- Another air quality issue is humidity. The way it effects COPDers can be very different, not every COPDer is the same. Some COPDers feel better with high humidity, and some feel better with low humidity. If humidity is an issue for you, consider whether you want to live in/move to, a dry climate like Arizona or a more humid location like Florida. If humidity or heat is bothersome to your breathing stay indoors, with windows closed and the air conditioner on. Plan any outing or trips during the coolest, less humid time of day. I go out as early as possible or late evening to avoid as much heat/humidity as I can. I also carrier a small battery operated fan, that way if it get too hot or humid I can turn my fan on and circulate the air around my face which help me breathe a little better.
The Environmental Protection Agency has guidelines as to how bad the air quality is and who it will affect.1 You can find a chart on their website. That way when your weather man gives the air alert color you can look on your chart and know what it means for you. My COPD and CHF is so bad that I only go out if the air quality is green or yellow. If it's an orange alert the only time I spend outside is walking to my van and from my van into my destination and wear a mask when walking to and from my van. Red, purple or maroon and it would take a fire to make me leave my clean air, environmentally friendly house.
I learned the importance of paying attention to the air quality several years back. I had three of my granddaughters visiting me for the summer. The day before they were to go home they begged me to take them to the park one last time. Although the air quality was orange, I couldn't say no to them. Well they had a great day, and since I was already on oxygen 24/7 I felt it was ok to stay out with them all day. That night, I was taken by ambulance to the hospital where I spent 5 days, and then another 20 days recuperating at home. I have never disregarded the air quality since.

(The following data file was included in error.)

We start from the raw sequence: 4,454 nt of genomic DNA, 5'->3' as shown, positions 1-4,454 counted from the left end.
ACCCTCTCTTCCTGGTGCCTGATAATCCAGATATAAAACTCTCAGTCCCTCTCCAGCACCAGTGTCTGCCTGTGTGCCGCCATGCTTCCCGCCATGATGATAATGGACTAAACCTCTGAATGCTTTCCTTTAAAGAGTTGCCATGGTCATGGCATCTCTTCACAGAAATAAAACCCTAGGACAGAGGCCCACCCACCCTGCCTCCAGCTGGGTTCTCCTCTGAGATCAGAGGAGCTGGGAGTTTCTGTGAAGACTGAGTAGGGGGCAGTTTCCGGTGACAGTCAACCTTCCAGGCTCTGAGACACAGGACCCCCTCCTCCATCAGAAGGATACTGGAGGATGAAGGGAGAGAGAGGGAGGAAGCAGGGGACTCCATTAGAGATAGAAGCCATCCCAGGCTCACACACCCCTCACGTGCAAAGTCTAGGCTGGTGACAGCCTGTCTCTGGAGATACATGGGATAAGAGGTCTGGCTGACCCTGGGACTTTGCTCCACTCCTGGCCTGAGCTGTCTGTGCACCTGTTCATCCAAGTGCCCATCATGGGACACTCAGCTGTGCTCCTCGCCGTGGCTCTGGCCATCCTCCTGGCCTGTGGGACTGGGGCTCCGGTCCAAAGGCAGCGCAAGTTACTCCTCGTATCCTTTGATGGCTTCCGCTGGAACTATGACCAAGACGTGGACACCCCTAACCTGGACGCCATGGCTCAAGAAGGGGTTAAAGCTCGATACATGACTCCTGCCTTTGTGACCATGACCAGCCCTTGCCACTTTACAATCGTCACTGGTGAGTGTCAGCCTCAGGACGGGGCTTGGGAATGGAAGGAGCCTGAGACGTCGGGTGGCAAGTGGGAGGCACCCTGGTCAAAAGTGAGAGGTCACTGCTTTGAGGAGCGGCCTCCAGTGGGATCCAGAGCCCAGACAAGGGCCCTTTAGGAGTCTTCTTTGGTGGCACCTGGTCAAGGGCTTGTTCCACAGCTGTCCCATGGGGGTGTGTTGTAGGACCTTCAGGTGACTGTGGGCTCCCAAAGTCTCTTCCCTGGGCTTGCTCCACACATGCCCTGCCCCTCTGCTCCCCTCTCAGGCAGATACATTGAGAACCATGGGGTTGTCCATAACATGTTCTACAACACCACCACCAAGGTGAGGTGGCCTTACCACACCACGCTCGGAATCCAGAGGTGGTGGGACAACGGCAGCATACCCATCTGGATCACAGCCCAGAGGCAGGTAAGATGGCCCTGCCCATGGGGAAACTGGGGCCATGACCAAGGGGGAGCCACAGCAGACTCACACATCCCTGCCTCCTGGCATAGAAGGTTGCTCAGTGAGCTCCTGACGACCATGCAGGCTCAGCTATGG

Rechecking the air quality is the last thing I do before I go out my door. Last week I was all ready to go shopping, I have not been out for a least a month due to the high pollen count, (not good for my asthma). The morning weather man said the pollen was down, and air quality was green. Right before I left the house I checked the air quality online only to find out it went from green to orange, so I stayed home and had my stepdaughter do the shopping for me. I finally got to go out for a Mother's Day luncheon held at my stepdaughter's church, the air quality was green that day. God made sure I got to his house, LOL.
Avoid aggravating your condition, check air quality before you go out and stay indoors on days when the air pollution is high. No matter how slight your COPD is, if you must go out on days other than green or yellow, limit your activities. Don't participate in any activities requiring heavy or prolonged exertion. Examples: "Heavy exertion"--intense activity, (like jogging), that causes you to breathe hard. "Prolonged exertion"--outdoor activity, (like yard work), done for several hours and that makes you breathe slightly hard. Stay inside on days when the air quality alert is red, purple, or maroon. If you need help in finding out the air quality in your area you can get any information you need from the Environmental Protection Agency AirNow website. They list the air quality for each state and county and what the offending pollutant is so you'll know what actions you need to take to stay protected. You can also sign up for EnviroFlash, and your state or local air quality agency will notify you about air quality in your area.2
By taking a few easy steps you can reduce your exposure to unhealthy air and save a trip to the ER and a stay in the hospital. So next time before you venture out your door, make sure to check the air quality so you can enjoy your day's outing without fear of polluted air causing more damage to your already compromised lungs and respiratory system. Be mindful of the air quality and breathe deep and easy.
Editor’s Note: We are extremely saddened to say that on March 2, 2018, Mary Ultes passed away. Mary was an engaged advocate for the COPD community who strived to help people live fulfilling lives. She is deeply missed.
Do you live with any sleep disorders (eg. insomnia, RLS, sleep apnea) in addition to COPD?